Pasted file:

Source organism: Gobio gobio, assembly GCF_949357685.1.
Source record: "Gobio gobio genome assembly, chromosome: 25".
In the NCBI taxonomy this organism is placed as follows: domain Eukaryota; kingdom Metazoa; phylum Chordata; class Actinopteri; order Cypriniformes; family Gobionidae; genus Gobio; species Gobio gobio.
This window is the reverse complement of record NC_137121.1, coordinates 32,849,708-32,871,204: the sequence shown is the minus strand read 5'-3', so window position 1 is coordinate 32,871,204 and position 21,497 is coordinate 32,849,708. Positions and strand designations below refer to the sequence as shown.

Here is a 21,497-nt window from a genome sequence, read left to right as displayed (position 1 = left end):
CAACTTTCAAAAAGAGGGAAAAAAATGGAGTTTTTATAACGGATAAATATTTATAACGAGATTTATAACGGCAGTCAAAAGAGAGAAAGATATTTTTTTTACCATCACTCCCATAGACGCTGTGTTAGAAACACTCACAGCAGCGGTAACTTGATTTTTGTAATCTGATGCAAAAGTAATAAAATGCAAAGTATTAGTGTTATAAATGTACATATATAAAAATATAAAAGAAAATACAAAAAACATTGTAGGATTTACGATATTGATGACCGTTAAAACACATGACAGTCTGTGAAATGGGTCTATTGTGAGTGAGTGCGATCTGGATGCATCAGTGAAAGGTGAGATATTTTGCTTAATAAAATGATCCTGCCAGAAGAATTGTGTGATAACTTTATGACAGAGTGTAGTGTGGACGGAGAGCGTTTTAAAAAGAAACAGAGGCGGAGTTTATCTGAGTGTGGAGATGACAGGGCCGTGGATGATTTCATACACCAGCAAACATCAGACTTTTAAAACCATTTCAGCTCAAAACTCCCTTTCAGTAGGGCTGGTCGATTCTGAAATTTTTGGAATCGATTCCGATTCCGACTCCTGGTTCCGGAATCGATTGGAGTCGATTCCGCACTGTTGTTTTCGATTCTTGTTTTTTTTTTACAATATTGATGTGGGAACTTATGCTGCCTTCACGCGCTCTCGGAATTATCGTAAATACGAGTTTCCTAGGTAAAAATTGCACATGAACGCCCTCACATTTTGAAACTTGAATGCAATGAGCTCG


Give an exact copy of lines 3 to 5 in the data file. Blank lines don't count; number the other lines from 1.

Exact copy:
In the NCBI taxonomy this organism is placed as follows: domain Eukaryota; kingdom Metazoa; phylum Chordata; class Actinopteri; order Cypriniformes; family Gobionidae; genus Gobio; species Gobio gobio.
This window is the reverse complement of record NC_137121.1, coordinates 32,849,708-32,871,204: the sequence shown is the minus strand read 5'-3', so window position 1 is coordinate 32,871,204 and position 21,497 is coordinate 32,849,708. Positions and strand designations below refer to the sequence as shown.

Here is a 21,497-nt window from a genome sequence, read left to right as displayed (position 1 = left end):